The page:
This is the second in a 3-part series covering the rise of the mid-century design aesthetic, and its influence on lighting design - both during the mid-century era and today.Backtrack to Part 1: Rise of the Mid-Century Design Aesthetic
By the 1960’s, the mid-century modern style of furnishing was in full swing. Around this time, state-of-the-art materials such as plastic laminates, fiberglass, and latex foam were being introduced into the market, and designers started experimenting with these new materials to create more radical designs.
The ‘Atomic Age’ in design reflected both the space race of the time and concerns about nuclear war. Scientific motifs, futuristic forms, and highly stylized shapes became popular in architecture, furniture, and home decor.
The color palette of the 60’s was more distinctive compared with the previous decade, which embraced a broad range of hues and finishes. The 1960’s saw teals, oranges, greens and yellows being widely incorporated into contemporary homes.
Lighting during this era took on more sculptural and organic form. Designers began deconstructing the traditional shapes of lamps and experimenting with bold new silhouettes, made possible by the new materials being pioneered in the construction and manufacturing industries.
The following are some internationally well-known light fixtures and designers working in this period, which created lamps that were highly sculptural yet functional. Some of these light fixtures are still in production today, which speaks to their timeless design and originality.
The Sputnik chandelier was created in 1960, three years after the actual launch of the Sputnik space shuttle. The futuristic form of this lighting fixture, with its multiple splayed arms and expansive effect, made it a staple decor element of the period.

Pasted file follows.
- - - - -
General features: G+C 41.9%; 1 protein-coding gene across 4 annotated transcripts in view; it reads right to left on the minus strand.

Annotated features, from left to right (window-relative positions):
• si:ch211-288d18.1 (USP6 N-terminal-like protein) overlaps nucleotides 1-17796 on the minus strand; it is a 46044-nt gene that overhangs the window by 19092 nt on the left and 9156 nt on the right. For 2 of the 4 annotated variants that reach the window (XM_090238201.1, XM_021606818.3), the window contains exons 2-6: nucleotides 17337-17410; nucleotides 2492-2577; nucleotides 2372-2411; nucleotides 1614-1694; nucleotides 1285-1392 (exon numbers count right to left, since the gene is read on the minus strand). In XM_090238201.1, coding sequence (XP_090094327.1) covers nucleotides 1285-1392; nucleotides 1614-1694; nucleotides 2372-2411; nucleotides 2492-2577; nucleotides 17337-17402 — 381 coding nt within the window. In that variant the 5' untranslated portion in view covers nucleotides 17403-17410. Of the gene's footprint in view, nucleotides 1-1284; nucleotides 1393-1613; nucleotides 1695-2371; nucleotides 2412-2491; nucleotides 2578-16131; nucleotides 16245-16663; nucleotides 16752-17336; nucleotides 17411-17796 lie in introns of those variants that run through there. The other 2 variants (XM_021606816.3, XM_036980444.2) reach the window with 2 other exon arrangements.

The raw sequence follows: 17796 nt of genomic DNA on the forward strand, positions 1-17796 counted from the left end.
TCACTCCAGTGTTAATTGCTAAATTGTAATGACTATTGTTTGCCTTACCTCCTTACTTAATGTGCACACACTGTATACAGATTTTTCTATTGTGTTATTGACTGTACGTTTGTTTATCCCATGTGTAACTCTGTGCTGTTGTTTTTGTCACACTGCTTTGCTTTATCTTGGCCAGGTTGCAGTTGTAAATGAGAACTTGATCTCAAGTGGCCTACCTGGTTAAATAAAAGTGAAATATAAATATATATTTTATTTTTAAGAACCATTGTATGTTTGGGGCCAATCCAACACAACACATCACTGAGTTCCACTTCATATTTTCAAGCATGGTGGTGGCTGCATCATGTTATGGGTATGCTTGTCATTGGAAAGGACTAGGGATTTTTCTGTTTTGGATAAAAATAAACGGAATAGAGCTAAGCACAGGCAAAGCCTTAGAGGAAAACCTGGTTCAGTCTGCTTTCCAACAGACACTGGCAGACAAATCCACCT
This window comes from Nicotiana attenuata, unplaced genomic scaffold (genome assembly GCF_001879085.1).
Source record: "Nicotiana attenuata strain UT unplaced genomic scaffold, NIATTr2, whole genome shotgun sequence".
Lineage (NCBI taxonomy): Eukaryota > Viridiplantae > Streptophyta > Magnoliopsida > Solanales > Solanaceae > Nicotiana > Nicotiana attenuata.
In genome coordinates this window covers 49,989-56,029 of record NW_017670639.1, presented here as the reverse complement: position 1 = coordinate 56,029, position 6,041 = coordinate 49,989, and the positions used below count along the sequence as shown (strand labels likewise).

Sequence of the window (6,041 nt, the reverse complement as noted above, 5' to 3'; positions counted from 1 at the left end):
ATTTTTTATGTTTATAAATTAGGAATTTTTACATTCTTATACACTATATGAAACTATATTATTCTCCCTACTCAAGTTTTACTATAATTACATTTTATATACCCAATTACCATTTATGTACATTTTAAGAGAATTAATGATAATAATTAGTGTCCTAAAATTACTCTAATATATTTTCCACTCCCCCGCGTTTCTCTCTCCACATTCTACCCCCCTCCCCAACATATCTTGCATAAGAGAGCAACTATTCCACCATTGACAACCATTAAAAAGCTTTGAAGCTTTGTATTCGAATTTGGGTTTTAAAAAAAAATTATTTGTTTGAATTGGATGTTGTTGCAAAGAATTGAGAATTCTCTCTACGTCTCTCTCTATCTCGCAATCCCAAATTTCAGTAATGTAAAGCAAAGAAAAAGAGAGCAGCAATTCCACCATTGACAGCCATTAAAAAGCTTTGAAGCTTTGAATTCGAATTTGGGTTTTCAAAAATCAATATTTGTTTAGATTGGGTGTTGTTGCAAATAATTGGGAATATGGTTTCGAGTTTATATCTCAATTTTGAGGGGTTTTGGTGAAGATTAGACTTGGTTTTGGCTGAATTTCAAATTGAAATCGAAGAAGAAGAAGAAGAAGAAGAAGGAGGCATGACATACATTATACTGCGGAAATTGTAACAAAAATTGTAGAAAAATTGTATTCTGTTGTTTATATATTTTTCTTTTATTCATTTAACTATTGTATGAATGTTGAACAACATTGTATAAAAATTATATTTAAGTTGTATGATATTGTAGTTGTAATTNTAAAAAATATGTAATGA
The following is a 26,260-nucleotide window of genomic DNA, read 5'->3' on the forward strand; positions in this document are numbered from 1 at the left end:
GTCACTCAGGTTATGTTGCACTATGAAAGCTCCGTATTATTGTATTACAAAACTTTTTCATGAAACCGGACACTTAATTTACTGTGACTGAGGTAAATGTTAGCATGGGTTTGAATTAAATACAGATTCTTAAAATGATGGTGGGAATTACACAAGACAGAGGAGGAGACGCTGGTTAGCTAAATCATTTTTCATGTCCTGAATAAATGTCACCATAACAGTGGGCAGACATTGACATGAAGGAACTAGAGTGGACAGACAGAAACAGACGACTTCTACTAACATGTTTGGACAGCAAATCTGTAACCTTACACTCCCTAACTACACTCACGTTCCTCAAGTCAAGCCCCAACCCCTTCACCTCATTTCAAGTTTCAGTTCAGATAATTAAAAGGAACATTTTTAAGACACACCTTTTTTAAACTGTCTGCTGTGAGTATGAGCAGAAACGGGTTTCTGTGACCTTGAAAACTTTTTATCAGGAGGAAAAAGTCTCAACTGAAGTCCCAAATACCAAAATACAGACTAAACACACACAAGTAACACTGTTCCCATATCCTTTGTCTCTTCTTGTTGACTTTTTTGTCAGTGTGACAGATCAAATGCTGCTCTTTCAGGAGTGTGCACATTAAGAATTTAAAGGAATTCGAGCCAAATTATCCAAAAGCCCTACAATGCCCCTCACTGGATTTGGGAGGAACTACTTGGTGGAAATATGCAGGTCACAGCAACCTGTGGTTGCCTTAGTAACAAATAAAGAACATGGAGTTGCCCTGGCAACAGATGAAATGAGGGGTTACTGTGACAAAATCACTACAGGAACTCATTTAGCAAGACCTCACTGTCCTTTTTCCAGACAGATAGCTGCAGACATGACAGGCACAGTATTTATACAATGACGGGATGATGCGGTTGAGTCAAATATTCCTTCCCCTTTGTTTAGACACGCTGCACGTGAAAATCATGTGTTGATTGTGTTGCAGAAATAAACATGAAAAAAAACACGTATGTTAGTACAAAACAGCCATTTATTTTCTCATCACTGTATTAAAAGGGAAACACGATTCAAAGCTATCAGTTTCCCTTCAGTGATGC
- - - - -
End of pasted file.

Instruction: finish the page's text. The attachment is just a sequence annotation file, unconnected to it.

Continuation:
The Sputnik chandelier is perhaps one of the most everlasting lighting silhouettes and is experiencing something of a renaissance in home furnishing. Check out our roundup of DIY Sputnik Chandeliers for ideas on how to make your own!
Achille and Pier Giacomo Castiglioni were the creators of the Arco Lamp: an innovative lamp which combines the practicality of overhead lighting with the visual weight of a floor lamp. The marble plinth on this iconic lamp weighs roughly 200 lb, and is needed to balance the structure (both physically and visually)!
Famous for using black painted metal, in a subtle style while also being highly functional. A skilled metalworker, Serge created audacious and polished lighting fixtures which are both dramatic and minimal!
A famed industrial designer (perhaps best known for his namesake coffee table), Noguchi also created some lighting designs typical of the Atomic era.
Stay tuned for the third installment in this series, which discusses why MCM furniture & decor remains an enduring decorating style today, half a century later. Subscribe to our newsletter to get a notice when it goes live!